Windows 8 Release Preview with Flash 11!
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We’re pleased to announce the release of a new PlayFab SDK to support Flash/AIR games written in ActionScript. This SDK makes it easy for developers to use the full range of PlayFab APIs and build the next web-based hit in the tradition of Kingdom Rush or Triple Town.
Flash remains an important segment of the game development marketplace, with sites such as Kongregate and Facebook providing a nearly endless variety of innovative and experimental games with a very low barrier to entry. Access to PlayFab lowers this barrier even further, allowing server-backed gameplay and a wide range of multiplayer interactions which previously required maintaining a complicated and expensive server cluster.
PlayFab believes Flash still has lasting value to the game development community. It provides stable and mature sound and 3d rendering APIs that work the same across many devices. Flash is also currently the only browser plugin to work in the modern PPAPI (Pepper) runtime environment, so games built on it will continue to work long after older web plugins — such as Java and Unity3D — are no longer supported.
The web is only half the Flash story though. Adobe’s AIR SDK allows ActionScript games to be compiled to native executables, which can run in many environments, from desktop to iOS and Android. Odds are you have already played an ActionScript-based game on your phone without knowing it, and now this market can tap into the power of PlayFab.
The PlayFab ActionScript SDK will easily drop into any new or existing Flash Builder or Flash Develop project, and does not require an ANE or any complex integration procedures. Full source is provided to assist with development and debugging. A sample project is included in the SDK to provide an example of how to get started.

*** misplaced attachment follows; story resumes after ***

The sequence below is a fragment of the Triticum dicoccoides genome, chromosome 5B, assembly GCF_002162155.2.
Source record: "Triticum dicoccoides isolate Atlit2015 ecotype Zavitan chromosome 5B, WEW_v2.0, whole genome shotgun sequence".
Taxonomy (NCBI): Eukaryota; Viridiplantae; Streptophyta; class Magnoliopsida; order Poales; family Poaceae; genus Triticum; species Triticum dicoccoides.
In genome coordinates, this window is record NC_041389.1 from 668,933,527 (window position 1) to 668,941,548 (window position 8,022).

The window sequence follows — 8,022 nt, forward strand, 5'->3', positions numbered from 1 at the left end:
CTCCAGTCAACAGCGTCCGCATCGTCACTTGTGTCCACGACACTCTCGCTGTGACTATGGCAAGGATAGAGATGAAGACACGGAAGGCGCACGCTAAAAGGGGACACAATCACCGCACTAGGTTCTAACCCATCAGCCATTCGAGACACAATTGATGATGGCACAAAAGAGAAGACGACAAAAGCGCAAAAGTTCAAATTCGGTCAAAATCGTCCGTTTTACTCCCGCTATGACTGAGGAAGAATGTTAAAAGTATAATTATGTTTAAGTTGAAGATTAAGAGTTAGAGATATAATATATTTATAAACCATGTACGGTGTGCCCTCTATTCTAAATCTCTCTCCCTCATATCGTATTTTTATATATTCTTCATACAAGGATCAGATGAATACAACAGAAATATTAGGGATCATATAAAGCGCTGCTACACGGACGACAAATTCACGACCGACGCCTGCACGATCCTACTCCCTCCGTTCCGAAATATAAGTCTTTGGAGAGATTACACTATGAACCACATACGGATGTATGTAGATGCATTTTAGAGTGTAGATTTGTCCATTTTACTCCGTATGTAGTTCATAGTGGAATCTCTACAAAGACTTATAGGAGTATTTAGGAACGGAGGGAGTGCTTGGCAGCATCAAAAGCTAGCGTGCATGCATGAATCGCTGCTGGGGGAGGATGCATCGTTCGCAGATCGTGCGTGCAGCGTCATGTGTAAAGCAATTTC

Where to get it:
Download the PlayFab ActionScript SDK here, or go directly to the Github repository.
Slideshare: Using Adobe Gaming Tools for Education
Flash has always been an important enabler for education and with the current emphasis on gaming in both the Flash Platform and in educational gamification – it’s a good idea to keep up with what the platform now offers in terms of gaming frameworks for both teaching and learning. Perhaps you are an instructor who has been teaching Flash-related courses for years and now finds himself lost in this new world – or maybe you are a developer building educational experiences for k-12 or higher education and want a primer on what is available. No matter what your background is, you will come away from this session with a clearer perspective of how to utilize these new frameworks and workflow options in your work.